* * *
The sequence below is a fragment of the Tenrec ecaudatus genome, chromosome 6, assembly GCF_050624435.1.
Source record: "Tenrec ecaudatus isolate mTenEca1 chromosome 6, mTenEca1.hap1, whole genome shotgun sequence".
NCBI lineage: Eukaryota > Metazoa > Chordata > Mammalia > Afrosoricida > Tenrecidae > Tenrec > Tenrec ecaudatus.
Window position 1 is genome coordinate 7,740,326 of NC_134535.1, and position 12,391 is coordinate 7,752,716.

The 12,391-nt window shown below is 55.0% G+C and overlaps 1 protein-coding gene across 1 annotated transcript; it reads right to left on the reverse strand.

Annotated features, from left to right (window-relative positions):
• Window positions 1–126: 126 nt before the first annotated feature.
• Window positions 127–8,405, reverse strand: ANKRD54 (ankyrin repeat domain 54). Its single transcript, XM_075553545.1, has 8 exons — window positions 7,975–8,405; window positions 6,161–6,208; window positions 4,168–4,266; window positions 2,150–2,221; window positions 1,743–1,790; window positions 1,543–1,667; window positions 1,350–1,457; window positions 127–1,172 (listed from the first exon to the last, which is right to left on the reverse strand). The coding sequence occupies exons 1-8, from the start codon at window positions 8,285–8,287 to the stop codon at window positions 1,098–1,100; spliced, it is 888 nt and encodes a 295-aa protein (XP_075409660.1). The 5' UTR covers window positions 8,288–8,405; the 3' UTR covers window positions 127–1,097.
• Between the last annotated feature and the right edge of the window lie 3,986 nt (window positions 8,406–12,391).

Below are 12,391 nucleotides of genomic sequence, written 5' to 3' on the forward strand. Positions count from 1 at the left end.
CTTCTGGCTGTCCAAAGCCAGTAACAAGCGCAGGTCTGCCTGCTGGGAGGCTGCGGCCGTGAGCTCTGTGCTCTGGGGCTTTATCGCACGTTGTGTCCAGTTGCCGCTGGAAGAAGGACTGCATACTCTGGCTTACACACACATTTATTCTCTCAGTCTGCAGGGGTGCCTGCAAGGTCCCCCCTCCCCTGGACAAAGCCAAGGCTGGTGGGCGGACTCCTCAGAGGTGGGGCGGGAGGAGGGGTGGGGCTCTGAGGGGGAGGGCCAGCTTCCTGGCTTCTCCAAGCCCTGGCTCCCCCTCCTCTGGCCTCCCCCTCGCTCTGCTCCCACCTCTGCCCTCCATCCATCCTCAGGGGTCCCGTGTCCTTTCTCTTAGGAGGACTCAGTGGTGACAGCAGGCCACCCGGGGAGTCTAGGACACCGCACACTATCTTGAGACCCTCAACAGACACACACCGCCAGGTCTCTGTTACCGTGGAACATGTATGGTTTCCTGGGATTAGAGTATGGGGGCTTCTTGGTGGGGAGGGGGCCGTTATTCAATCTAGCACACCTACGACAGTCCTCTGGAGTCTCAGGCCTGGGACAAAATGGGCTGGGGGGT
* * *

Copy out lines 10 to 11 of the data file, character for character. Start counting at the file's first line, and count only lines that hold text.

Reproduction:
Below are 12,391 nucleotides of genomic sequence, written 5' to 3' on the forward strand. Positions count from 1 at the left end.
CTTCTGGCTGTCCAAAGCCAGTAACAAGCGCAGGTCTGCCTGCTGGGAGGCTGCGGCCGTGAGCTCTGTGCTCTGGGGCTTTATCGCACGTTGTGTCCAGTTGCCGCTGGAAGAAGGACTGCATACTCTGGCTTACACACACATTTATTCTCTCAGTCTGCAGGGGTGCCTGCAAGGTCCCCCCTCCCCTGGACAAAGCCAAGGCTGGTGGGCGGACTCCTCAGAGGTGGGGCGGGAGGAGGGGTGGGGCTCTGAGGGGGAGGGCCAGCTTCCTGGCTTCTCCAAGCCCTGGCTCCCCCTCCTCTGGCCTCCCCCTCGCTCTGCTCCCACCTCTGCCCTCCATCCATCCTCAGGGGTCCCGTGTCCTTTCTCTTAGGAGGACTCAGTGGTGACAGCAGGCCACCCGGGGAGTCTAGGACACCGCACACTATCTTGAGACCCTCAACAGACACACACCGCCAGGTCTCTGTTACCGTGGAACATGTATGGTTTCCTGGGATTAGAGTATGGGGGCTTCTTGGTGGGGAGGGGGCCGTTATTCAATCTAGCACACCTACGACAGTCCTCTGGAGTCTCAGGCCTGGGACAAAATGGGCTGGGGGGT